Biomechanical properties of double- and single-row suture anchor repair for surgical treatment of insertional Achilles tendinopathy

Am J Sports Med. 2013 Jul;41(7):1642-8. doi: 10.1177/0363546513487061. Epub 2013 May 3.

Abstract

Background: Because of intratendinous ossifications, retrocalcaneal bursitis, or intratendinous necrosis commonly found in insertional tendinosis, it is often necessary to detach the tendon partially or entirely from its tendon-to-bone junction.

Hypothesis: Double-row repair for insertional Achilles tendinopathy will generate an increased contact area and demonstrate higher biomechanical stability.

Study design: Controlled laboratory study.

Methods: Eighteen cadaver Achilles tendons were split longitudinally and detached, exposing the calcaneus; an ostectomy was performed and the tendon was reattached to the calcaneus in 1 of 2 ways: 2 suture anchors (single row) or a 4-anchor (double row) construct. Footprint area measurements over time, displacement after cyclic loading (2000 cycles), and final load to failure were measured.

Results: The double-row refixation technique was statistically superior to the single-row technique in footprint area measurement initially and 5 minutes after repair (P = .009 and P = .01, respectively) but not after 24 hours (P = .713). The double-row construct demonstrated significantly improved measures for peak load (433.9 ± 84.3 N vs 212.0 ± 49.7 N; P = .042), load at yield (354.7 ± 106.2 N vs 198.7 ± 39.5 N; P = .01), and slope (51.8 ± 9.9 N/mm vs 66.7 ± 16.2 N/mm; P = .021). Cyclic loading did not demonstrate significant differences between the 2 constructs.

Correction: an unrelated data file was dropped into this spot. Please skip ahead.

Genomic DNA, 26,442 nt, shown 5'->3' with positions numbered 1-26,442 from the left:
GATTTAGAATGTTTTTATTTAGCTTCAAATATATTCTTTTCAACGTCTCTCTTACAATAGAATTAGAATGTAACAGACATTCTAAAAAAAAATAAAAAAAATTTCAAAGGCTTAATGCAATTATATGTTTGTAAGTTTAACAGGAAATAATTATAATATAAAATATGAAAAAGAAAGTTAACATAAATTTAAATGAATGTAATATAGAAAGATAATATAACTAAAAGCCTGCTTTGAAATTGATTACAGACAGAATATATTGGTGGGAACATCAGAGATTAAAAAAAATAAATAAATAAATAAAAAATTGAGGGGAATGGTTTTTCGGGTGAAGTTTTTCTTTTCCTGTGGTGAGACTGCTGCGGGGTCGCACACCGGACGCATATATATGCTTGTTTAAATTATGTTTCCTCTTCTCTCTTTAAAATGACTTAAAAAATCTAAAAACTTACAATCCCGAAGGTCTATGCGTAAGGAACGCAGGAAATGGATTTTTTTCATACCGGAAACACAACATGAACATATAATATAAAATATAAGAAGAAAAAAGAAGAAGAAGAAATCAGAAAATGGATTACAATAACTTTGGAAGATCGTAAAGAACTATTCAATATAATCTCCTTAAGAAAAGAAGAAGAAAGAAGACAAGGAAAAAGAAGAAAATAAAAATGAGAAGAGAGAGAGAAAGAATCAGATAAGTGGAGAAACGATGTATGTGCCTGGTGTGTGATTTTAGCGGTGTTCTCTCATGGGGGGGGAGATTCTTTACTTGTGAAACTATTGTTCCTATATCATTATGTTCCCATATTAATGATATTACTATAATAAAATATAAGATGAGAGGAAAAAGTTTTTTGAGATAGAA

Conclusion: Double-row construct for reinsertion of a completely detached Achilles tendon using proximal and distal rows resulted in significantly larger contact area initially and 5 minutes after repair and led to significantly higher peak load to failure on destructive testing.

Clinical relevance: In treatment for insertional Achilles tendinosis, the tendon often has to be detached and anatomically reattached to its insertion at the calcaneus. To our knowledge there is a lack of biomechanical studies supporting either a number or a pattern of suture anchor fixation. Because the stresses going across the insertion site of the Achilles tendon are significant during rehabilitation and weightbearing activities, it is imperative to have a strong construct that allows satisfactory healing during the early postoperative process.

Keywords: biomechanics; double row; insertional Achilles tendinopathy; surgical repair; suture anchor repair.

Publication types

  • Comparative Study

MeSH terms

  • Achilles Tendon / surgery*
  • Adult
  • Female
  • Humans
  • Male
  • Middle Aged
  • Pressure
  • Suture Techniques
  • Tendinopathy / surgery*
  • Weight-Bearing